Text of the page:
Adapting the Workplace to Retain Entry-Level Talent

If employers don’t adapt their working practices to meet new expectations, their most valuable employees will start voting with their feet.

The world of work is transforming faster than ever before, and it’s time for HR to upset the apple cart: to stop using the same approaches and to start challenging their senior leadership teams – or risk losing top talent.

With the rapid growth in female entrepreneurship in recent years, many women are now recognising that their developmental needs simply aren’t being met by their current employers – and are instead seeking fulfilling career opportunities through self-employment. History will repeat itself with millennials – both male and female – if employers don’t adapt their working practices. Millennials see themselves as economic entities; they understand the value they bring to their employers and aren’t prepared to compromise. And if employers don’t adapt the workplace accordingly – providing opportunities for meaningful development, upskilling and growth – their most valuable employees will start voting with their feet.

When many of today’s leaders come from an era of golden handcuffs and generous pensions, is it any surprise that organisations are struggling to retain entry-level talent? Younger generations take a more transactional view – collecting what they want, adding it to their suitcase of experiences and moving on. Without the traditional financial benefits offered by employers, millennials are taking matters into their own hands and monetising their skills and experiences.

With the improvement in working conditions over the last 100 years, employees now expect to have consumer-like experiences in the workplace: a stark contrast from the factory-line conditions that still exist in the third world. ‘A sense of purpose’ isn’t a concern for these workers, but as conditions improve, expectations increase.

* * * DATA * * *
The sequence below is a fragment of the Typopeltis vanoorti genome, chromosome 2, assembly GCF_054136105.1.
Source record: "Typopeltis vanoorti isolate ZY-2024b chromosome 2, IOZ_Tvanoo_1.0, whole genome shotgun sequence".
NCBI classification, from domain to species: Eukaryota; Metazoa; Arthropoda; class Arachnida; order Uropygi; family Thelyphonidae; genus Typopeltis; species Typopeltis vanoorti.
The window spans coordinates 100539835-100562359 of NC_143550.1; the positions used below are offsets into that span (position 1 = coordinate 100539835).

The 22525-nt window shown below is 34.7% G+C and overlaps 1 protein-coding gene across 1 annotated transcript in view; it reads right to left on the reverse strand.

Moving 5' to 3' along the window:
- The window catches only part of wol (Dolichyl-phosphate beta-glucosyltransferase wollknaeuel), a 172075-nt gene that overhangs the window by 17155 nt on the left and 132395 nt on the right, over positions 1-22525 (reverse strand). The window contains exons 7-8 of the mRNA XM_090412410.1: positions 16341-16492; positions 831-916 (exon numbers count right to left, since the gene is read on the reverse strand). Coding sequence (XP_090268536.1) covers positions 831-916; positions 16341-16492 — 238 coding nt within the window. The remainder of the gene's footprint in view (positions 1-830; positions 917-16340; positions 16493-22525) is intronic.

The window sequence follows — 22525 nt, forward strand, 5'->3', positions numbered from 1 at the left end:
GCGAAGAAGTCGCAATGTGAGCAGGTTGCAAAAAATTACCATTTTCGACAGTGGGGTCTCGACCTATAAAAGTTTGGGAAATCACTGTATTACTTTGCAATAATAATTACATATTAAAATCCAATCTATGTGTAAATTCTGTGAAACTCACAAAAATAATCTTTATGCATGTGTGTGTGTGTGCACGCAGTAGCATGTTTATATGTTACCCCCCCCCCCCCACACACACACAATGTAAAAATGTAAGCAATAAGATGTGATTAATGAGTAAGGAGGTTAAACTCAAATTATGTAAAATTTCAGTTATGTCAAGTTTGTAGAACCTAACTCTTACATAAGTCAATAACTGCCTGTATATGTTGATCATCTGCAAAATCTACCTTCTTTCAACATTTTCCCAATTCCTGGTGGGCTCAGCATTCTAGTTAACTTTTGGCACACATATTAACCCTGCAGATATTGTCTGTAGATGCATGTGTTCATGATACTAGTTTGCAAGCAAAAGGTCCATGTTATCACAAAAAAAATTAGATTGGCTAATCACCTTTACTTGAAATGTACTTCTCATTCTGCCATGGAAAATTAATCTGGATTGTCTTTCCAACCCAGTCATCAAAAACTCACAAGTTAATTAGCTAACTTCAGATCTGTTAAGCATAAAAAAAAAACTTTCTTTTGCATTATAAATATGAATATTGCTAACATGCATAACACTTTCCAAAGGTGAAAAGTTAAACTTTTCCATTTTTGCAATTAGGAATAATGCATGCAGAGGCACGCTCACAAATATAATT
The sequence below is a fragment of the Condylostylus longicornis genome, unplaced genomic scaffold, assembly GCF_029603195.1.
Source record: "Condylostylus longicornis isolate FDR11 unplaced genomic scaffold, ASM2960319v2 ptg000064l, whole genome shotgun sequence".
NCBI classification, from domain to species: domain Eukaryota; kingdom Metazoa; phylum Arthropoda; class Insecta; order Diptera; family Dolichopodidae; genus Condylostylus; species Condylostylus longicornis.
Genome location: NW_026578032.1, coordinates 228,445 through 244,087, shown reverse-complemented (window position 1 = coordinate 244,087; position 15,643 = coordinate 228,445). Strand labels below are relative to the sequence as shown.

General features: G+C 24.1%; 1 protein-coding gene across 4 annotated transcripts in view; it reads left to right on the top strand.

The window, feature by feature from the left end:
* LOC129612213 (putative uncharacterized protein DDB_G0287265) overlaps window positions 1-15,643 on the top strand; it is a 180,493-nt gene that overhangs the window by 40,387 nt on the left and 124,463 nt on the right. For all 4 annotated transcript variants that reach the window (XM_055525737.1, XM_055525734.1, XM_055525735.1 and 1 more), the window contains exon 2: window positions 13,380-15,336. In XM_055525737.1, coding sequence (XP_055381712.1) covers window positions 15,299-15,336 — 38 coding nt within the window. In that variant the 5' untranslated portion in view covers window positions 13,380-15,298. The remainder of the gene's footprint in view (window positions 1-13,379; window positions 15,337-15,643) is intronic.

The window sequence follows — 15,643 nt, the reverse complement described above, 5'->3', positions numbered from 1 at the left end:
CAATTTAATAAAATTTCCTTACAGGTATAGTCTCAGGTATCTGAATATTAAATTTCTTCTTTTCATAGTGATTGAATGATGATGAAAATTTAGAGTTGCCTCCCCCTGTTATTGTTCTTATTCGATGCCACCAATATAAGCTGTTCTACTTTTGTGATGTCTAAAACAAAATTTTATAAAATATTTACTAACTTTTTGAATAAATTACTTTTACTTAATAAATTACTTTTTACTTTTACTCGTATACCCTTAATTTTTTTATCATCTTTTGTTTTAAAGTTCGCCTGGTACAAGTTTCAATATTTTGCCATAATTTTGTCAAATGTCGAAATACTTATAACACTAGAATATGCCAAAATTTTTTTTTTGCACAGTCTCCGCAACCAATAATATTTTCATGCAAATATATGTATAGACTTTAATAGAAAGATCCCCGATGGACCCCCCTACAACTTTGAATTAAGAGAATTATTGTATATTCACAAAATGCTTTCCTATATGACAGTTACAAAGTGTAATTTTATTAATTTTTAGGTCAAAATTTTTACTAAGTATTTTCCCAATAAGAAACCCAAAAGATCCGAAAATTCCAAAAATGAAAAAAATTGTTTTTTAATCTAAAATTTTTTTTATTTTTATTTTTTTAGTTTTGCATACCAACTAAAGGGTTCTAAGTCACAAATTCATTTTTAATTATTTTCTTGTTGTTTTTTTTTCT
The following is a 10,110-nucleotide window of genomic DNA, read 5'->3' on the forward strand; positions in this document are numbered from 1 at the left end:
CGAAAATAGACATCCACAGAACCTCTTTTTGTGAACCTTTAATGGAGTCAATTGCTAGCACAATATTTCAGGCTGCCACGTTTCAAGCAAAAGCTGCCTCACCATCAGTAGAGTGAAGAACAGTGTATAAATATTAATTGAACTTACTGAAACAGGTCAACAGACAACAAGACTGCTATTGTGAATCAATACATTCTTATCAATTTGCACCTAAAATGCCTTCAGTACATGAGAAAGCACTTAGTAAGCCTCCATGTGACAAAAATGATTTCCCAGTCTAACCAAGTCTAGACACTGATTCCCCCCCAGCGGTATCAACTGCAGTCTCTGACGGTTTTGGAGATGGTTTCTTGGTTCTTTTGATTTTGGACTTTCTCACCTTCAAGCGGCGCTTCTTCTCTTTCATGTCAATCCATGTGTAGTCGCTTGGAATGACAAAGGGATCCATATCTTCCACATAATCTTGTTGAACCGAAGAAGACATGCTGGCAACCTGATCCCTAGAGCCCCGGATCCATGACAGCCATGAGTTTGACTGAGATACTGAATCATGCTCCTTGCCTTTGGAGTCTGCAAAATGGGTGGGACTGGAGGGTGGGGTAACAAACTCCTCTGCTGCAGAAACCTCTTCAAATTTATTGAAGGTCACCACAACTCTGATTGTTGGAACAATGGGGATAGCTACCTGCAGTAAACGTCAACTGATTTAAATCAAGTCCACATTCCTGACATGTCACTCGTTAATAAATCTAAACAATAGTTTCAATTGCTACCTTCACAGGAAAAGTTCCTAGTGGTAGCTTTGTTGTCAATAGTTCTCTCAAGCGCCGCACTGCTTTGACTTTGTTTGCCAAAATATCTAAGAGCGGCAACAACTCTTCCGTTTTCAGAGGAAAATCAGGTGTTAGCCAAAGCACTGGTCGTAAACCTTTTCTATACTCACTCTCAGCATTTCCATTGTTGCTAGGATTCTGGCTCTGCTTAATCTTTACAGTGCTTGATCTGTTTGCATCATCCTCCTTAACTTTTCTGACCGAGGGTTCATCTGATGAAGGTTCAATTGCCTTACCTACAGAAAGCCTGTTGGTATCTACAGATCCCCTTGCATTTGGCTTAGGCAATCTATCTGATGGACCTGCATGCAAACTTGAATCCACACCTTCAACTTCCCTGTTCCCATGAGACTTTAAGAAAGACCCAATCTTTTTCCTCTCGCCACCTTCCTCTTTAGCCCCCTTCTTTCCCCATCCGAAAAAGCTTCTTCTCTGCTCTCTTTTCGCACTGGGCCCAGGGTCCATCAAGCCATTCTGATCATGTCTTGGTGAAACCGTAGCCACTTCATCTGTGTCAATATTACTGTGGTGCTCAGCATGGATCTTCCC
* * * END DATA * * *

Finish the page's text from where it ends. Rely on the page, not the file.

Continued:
With the global skills shortage ever-prevalent, we are moving away from the notion of employees needing to be grateful for employment. Those candidates with the right skillsets now hold the bargaining power; an interview is a two-way conversation, as much about the interviewer selling the role to the interviewee as it is the other way around.

The organisations that develop their brand as an ’employer of choice’, offering meaningful career development and upskilling opportunities as well as reinforcing their commitments around ethics, diversity and sustainability, will come out on top in the war for talent.

Employers can no longer expect the talent to come to them – and faced with intense competition for in-demand talent, candidate attraction efforts need to be more targeted, more proactive, and more relevant if an organisation is going to stand out from the crowd.

Learn more about how Right Management helps organisations to attract, develop and retain the best and brightest employees.